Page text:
Canadian born Ted Brewer has designed over 260 boats in his career. He has worked on designs that have spanned stock plans for home builds, to successful America’s Cup boats. Some of his better known production designs include the Whitby 42, Cabot 36, Morgan 38, as well as the Pan Oceanic 38, 43, and 46.
Perhaps his most famous trademark is the “Brewer Bite”; what looks like a bite taken out the keel profile of a full keel boat to give it some of the windward advantages of a fin keeler.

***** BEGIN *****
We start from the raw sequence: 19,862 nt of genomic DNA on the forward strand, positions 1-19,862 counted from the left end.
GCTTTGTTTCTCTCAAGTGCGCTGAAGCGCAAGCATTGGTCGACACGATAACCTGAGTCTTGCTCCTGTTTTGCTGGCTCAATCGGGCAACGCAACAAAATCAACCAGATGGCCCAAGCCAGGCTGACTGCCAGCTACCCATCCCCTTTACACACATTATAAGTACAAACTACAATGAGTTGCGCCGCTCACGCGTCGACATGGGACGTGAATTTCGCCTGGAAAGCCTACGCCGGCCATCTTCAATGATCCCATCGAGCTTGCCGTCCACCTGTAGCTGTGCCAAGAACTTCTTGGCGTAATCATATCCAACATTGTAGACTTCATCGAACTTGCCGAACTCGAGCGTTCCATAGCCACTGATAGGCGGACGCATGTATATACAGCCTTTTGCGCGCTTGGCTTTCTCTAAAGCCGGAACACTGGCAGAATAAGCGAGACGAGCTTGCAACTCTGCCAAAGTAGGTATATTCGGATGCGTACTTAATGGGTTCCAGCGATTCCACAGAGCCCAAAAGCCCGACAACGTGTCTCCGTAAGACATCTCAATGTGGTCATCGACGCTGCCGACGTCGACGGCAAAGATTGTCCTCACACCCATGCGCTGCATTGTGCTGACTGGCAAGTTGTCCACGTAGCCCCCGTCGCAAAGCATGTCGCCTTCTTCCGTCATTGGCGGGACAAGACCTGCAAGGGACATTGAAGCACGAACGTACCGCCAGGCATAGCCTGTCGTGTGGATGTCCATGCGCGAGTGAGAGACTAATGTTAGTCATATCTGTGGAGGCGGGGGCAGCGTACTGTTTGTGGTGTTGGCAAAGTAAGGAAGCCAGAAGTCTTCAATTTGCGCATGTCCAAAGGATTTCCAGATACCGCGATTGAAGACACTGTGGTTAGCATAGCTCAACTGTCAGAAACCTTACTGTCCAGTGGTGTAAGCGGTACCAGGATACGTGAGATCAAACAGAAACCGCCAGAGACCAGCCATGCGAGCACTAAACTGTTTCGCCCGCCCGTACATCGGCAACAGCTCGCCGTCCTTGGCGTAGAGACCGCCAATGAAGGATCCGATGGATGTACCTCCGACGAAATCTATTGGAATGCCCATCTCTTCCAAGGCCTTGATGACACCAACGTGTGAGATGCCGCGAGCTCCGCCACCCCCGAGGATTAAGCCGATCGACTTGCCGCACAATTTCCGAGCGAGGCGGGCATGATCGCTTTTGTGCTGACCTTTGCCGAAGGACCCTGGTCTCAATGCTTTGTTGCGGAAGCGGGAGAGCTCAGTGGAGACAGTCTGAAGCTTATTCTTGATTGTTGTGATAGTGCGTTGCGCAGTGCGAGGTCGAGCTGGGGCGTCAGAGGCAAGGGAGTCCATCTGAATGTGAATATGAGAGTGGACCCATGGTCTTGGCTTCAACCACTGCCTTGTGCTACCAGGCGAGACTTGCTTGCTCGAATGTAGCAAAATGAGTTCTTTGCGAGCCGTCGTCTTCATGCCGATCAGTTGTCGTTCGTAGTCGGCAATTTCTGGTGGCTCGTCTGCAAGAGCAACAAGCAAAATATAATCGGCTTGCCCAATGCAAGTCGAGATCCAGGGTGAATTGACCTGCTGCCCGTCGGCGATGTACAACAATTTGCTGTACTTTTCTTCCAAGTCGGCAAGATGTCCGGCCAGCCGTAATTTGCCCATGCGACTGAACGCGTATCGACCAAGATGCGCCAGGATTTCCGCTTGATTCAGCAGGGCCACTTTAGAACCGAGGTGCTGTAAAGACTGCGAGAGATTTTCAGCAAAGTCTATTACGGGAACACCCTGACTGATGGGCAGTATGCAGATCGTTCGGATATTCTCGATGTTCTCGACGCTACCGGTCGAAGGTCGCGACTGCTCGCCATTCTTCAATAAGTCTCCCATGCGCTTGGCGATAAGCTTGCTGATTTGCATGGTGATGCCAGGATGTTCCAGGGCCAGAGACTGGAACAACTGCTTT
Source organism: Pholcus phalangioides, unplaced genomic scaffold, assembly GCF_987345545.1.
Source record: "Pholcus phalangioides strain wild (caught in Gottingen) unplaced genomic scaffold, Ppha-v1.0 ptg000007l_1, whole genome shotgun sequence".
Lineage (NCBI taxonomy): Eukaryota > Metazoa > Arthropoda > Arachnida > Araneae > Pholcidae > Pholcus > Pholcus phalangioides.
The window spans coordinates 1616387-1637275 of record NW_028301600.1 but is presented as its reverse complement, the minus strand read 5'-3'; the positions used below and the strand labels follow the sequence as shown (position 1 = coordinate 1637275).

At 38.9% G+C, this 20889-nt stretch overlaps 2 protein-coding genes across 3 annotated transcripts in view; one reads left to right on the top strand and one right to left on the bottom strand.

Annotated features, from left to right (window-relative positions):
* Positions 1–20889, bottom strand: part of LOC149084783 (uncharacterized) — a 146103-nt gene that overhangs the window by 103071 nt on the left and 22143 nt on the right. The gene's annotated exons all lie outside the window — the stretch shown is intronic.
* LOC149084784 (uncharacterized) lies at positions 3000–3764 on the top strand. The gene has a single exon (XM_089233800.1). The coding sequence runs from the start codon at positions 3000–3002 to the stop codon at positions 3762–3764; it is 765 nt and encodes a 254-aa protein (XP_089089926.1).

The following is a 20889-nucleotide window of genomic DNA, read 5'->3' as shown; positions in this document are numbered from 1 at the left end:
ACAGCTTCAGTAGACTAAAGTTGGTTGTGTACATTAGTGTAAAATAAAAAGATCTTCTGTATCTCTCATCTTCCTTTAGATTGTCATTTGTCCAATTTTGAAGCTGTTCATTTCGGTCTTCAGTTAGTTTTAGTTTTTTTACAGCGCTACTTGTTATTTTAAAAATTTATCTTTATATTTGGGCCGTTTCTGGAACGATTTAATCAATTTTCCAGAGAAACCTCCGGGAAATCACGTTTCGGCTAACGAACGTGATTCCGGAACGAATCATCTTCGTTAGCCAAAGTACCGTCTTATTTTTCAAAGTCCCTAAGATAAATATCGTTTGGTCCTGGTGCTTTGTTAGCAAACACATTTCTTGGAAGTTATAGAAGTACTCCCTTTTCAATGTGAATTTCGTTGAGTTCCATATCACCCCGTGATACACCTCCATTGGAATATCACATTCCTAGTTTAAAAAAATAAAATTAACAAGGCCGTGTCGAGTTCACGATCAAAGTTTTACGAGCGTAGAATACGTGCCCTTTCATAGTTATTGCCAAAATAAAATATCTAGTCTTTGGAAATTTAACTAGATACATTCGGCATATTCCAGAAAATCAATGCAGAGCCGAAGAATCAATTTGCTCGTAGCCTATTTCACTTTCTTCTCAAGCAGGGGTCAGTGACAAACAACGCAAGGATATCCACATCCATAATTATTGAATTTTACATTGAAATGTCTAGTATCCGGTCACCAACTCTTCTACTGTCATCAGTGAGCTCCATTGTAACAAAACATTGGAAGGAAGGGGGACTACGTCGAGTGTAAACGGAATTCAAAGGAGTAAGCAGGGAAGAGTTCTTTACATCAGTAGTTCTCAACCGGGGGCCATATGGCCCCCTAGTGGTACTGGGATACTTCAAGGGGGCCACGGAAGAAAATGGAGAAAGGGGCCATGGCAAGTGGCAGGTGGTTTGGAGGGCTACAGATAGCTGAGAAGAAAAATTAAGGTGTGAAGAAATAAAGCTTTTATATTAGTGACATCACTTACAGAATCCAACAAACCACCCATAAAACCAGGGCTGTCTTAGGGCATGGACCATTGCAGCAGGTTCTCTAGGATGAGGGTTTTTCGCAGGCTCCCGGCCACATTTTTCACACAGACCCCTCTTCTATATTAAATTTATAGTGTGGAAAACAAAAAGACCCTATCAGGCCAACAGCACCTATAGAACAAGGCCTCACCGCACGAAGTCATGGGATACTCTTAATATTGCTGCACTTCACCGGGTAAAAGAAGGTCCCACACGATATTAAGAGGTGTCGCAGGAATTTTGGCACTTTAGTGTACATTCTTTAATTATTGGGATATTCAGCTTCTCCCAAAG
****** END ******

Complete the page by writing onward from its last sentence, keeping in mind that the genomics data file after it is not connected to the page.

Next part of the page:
From Designers website: Ted was born in Hamilton, Ontario in 1933. In 1957 he was a Lieutenant in the Canadian Army and resigned his commission to return to his first love, boating. He was lucky to get a job as yacht broker with George Cuthbertson, who later founded C&C Yachts and, at the same time, Ted was working on the Westlawn School of Yacht Design course. Ted learned a great deal about design from George and also from Dick Telford, a boat builder, a very capable designer, and a good friend who also worked there. During his years with Cuthbertson, Ted was racing aboard 8 meter yachts in Lake Ontario and sailing his own small boats up and down the lake. Then, in late 1960 he had a chance to move to Connecticut and work for A. E. “Bill” Luders Jr. as assistant designer. While with Bill he worked on everything from 5.5 meter sloops (about 50 of them), to 12 meter America’s Cup racers, ocean racing yachts and power boats. He assisted in the modification of WEATHERLY for the successful 1962 Cup defense and did all the drawings for the Bill Luders’ designed 12 meter yacht AMERICAN EAGLE, and supervised her construction. In 1967 Ted moved to Brooklin, Maine to hang out his shingle but still did all of Luders drafting, including the conversion of EAGLE to an ocean racer. In partnership with Bob Wallstrom he produced over 100 custom and production designs, from 18’ catboats to the exquisite 62’ teak ketch TRAVELLER III and, from the sublime to the ridiculous, even a 64’ 3 masted schooner approved by the USCG for daysailing 125 passengers. In the mid ’70s Ted pioneered his, widely copied, radius bilge method of building metal hulls and, over the years, designed dozens of steel and aluminum craft from 30 to 100 feet. One of these yachts, GLOBE STAR, circumnavigated the globe in ‘81 without the use of sextant, compass or instruments of any kind. From 1970 to 1979, Ted worked in partnership with Bob Wallstrom, who had a hand in many of the designs during this period. In ‘79 Ted moved to Washington state and, in the next 20 years, produced 160 more designs including the beautiful Whitby 55 ketch, the handsome 45’ schooner SOPHIA CHRISTINA and the fast and powerful 70’ schooner TREE OF LIFE, winner of the 2000 Antigua Race Week. In 1999 Ted and his wife Betty moved to Gabriola Island, B.C. Where he donated time, for several years, lecturing at the Silva Bay Shipyard School. They moved to Agassiz, B.C. In 2006, where he still sells stock plans and writes for Good Old Boat magazines. In addition to completing over 270 designs, Ted has written three books; one of them, ‘Understanding Boat Design’, is now in its 4th edition and has been a popular design primer for 30 years. ‘Understanding Boat Design’ by Ted Brewer Available at www.tedbrewer.com or at any number of book sellers. Pub: International Marine/Ragged Mountain Press; 4th edition (November 1, 1993) ISBN-10: 0070076944 ISBN-13: 978-0070076945 Ted has raced and cruised in waters from Hawaii (3 Trans-Pacs) to the eastern Mediterranean, and from the Caribbean to the Great Lakes. Editors addendum: I want to express my appreciation to designer Ted Brewer, and his wife Betty, for providing many valuable corrections, and additions, including a number of terrific drawings of his many boats. I’d like to add that one can purchase full sized drawings of most of his designs, as well as his book from his web site. I believe you can also purchase any of his past articles from the Good Old Boat website. (goodoldboat.com) Thanks again, Ted and Betty.
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